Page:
Saturday, January 11, 2014

I See London, I See France...

We all know the rest of the playground taunt, don't we?  Well, The Three had thankfully yet to be exposed to this sweet poetry until tonight when I was reading Meet Molly, an American Girl doll book.  I had barely finished the rhyme when they started cracking up. This was immediately followed by all three saying it over and over and over and over again.  There's only so much a human can handle when three six-year-olds are non-stop chanting anything, much less something supremely annoying.

Of course I instantly became the big buzz-kill and lectured that they will NOT say that to anyone at school, even if they can see their underwear, that it will hurt someone's feelings, that it's ok to do it at home, in-house, blah, blah, blah.  Which brought the conversation to:

"Yeah! You'll go to the principal's office!"
"Yeah!  You'll get in BIG trouble at school!"
"Yeah!  Our teachers will be really mad!  They'll email you and tell you what we did!  Or call!"

And then they proceeded to chant again.

Why I said the following is still beyond me, because it took the ridiculousness to the next level:

"Okay okay okay!!  You may NOT say I can see your underpants!  But you can say I can see my underpants!  Got it??!!?!"

Oh my stars, the room erupted.

I SEE LONDON, I SEE FRANCE!  I CAN SEE MY UNDERPANTS!" Whereupon they would drop their pj pants and expose their drawers.  And laugh hysterically.  And do it again.

I eventually just left.  I had lost control.

Monday, January 6, 2014

"Have you ever thrown a fist full of glitter in the air?" - Pink

I know the girls did not throw glitter in the air today.  I know this because I would have heard hysterical laughter and squealing if they had.  Unfortunately, the aftermath of this sweet little glue/glitter/bead craft project, of which I was unaware, was profound.  To quote a friend, it was like "a fairy exploded" in my house (thank you, L).  Actually, it was more like a troupe of fairies.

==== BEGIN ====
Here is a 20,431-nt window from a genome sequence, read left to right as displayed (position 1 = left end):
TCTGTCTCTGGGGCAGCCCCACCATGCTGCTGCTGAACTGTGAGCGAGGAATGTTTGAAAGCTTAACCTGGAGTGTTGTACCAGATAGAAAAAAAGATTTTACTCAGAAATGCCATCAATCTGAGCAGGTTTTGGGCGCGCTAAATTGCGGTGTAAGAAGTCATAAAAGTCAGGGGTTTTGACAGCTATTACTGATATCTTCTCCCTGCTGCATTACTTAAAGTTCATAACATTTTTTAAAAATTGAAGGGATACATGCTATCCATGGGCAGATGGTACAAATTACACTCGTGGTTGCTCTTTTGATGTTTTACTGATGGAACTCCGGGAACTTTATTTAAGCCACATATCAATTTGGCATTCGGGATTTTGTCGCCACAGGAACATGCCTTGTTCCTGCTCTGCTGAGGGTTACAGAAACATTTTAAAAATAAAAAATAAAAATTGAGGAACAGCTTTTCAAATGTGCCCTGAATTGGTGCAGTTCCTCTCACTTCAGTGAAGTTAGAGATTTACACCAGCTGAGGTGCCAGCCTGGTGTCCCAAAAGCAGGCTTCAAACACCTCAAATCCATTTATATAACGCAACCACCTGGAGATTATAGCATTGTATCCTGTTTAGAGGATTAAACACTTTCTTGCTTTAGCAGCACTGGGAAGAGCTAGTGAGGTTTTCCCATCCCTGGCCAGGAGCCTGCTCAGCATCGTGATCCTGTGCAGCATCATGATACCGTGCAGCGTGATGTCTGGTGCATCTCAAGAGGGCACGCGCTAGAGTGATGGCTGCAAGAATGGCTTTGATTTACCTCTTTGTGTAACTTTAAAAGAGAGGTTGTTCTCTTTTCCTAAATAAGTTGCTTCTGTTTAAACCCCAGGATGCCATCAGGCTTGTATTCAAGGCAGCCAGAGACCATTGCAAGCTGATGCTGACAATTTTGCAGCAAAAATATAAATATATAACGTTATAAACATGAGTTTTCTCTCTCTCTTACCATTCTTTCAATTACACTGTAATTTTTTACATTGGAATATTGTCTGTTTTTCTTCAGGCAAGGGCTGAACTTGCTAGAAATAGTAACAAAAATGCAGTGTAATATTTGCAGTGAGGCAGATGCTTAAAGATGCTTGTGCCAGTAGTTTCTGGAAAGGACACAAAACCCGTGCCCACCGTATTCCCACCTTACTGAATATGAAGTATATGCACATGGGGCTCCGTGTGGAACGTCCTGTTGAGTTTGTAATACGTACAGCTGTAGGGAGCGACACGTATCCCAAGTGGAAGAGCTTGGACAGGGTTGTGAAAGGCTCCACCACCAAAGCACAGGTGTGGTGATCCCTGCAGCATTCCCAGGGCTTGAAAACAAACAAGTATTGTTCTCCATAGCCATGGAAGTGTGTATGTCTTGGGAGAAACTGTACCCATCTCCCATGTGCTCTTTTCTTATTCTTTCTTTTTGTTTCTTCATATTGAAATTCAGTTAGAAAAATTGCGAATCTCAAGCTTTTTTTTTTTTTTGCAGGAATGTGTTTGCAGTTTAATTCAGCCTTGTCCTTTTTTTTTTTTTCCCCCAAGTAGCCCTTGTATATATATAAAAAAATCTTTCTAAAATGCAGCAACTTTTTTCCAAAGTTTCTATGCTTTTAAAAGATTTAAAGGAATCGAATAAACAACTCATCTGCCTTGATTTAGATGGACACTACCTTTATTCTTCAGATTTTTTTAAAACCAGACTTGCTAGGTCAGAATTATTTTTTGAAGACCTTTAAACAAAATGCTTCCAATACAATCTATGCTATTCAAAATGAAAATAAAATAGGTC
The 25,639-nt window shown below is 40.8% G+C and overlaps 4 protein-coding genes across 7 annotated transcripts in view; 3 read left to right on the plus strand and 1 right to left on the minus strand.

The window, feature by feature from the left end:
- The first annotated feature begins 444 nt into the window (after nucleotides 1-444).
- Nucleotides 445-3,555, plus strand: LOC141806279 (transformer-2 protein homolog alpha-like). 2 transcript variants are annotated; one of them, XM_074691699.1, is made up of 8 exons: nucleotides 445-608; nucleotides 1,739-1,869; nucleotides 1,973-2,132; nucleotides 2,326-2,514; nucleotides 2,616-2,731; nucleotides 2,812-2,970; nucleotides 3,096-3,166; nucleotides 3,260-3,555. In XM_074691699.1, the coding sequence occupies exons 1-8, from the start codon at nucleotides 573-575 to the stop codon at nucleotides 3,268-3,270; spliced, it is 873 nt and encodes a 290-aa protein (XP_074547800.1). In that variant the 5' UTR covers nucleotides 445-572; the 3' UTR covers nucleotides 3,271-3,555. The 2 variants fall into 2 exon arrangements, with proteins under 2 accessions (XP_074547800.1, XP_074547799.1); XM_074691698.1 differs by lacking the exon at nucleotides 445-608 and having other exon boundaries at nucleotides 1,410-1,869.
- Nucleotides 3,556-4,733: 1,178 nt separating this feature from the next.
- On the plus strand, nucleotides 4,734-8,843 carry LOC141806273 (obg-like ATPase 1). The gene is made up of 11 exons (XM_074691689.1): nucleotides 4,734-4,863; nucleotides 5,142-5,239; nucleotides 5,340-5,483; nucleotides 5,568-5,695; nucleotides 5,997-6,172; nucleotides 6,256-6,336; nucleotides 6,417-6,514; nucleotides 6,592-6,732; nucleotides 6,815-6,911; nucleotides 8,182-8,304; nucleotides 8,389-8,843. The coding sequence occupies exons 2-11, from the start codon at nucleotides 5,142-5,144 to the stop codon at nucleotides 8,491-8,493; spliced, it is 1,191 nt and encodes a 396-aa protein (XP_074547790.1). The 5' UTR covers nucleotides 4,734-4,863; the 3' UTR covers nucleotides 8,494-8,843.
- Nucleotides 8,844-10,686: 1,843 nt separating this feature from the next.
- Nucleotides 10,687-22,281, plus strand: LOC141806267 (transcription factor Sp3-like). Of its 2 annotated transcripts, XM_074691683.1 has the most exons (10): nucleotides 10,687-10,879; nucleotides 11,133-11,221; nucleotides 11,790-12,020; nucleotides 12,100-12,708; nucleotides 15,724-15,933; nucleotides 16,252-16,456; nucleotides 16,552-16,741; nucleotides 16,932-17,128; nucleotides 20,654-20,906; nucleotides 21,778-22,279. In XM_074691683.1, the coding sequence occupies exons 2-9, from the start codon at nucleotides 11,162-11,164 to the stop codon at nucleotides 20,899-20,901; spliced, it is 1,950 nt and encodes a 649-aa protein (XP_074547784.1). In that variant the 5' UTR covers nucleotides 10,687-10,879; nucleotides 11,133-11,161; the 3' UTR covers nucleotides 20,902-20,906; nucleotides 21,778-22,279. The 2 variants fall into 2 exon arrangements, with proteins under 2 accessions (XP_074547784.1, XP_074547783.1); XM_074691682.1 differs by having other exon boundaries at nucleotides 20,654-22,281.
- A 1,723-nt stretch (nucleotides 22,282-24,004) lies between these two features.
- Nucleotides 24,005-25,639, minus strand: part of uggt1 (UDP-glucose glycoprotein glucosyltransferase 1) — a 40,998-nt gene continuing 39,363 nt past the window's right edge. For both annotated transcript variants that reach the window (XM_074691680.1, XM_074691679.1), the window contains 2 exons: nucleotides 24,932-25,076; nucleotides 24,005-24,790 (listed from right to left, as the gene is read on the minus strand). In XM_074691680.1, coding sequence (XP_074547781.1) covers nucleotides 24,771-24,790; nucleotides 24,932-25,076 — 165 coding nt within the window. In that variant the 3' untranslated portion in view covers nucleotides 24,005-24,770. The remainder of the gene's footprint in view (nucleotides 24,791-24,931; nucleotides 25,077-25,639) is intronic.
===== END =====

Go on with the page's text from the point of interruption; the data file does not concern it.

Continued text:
The craft table, already covered in paper, crayons, beads, markers, etc, was the point of detonation and therefore suffered the most damage.  After that, the sparkly stuff that runs through the veins of many little girls followed the classic shock wave pattern and moved throughout the not-small play room filled with Barbies, Legos and even more Legos, pretend food for the kitchen, and Hot Wheels.  Plastic is a magnet for glitter and I can't imagine how I'll ever get it all off.  To be honest, I won't even try.  I have better and less maddening things to do.

I don't even know where they found it.  I'm pretty mellow about craft projects and the kids are generally free to do whatever they want with whatever they find.  Glue, play doh, scissors, recyclables, paint.  None of them faze me, but the stuff is usually hidden away somewhere. Actually, I like glitter. Most of the reason why I like it is because the kids get so excited when I bring it out, as if I'm presenting them with the keys to the candy factory and an all-you-can-eat pass. 

I'm not even upset with the girls.  Truly.  They were so proud of the work they brought up from the basement, down the hall, to the kitchen.  They left a trail of gold, red, and blue sparkles wherever their sweet little feet trod.  Across carpet.  Across hardwood (there will be glitter in the cracks of the wood FOREVER).  In the bathrooms. On the stairs.  In their bedrooms. In their hair.  Wherever my gaze fell, lay a piece of glorious glitter.  They handed me their shimmering, drippy creations with their hands covered in Elmer's and I felt a little sick.  After the washing-of-the-hands and feet, I forced myself to inspect the crime scene.  Every step closer produced more and more evidence until I felt I was literally walking on a path of gold.  Lovely.  Absolutely lovely.

So I vacuumed and threw the things away I did not want to try and salvage, and vacuumed some more.   It will never go completely away and I'm okay with that.  Maybe tomorrow I'll create a glitter clean-up game with the crumbgobblers where victory means you don't have to brush your teeth for one night.  For some reason they get all wound up if they don't have to participate in good dental  hygiene.   It's a powerful motivator.

True.  So very true.

Friday, January 3, 2014


"Mommeeee!!! GRACIE HIT ME!! SHE HIT ME FOR NO REASON!!!!"   - Johnny

"THAT'S NOT TRUE! I DID HIT HIM FOR A REASON!  HE WOULDN'T TELL ME WHERE THE BALL WAS!!!"  - Gracie, totally indignant that she would be accused of senseless hitting.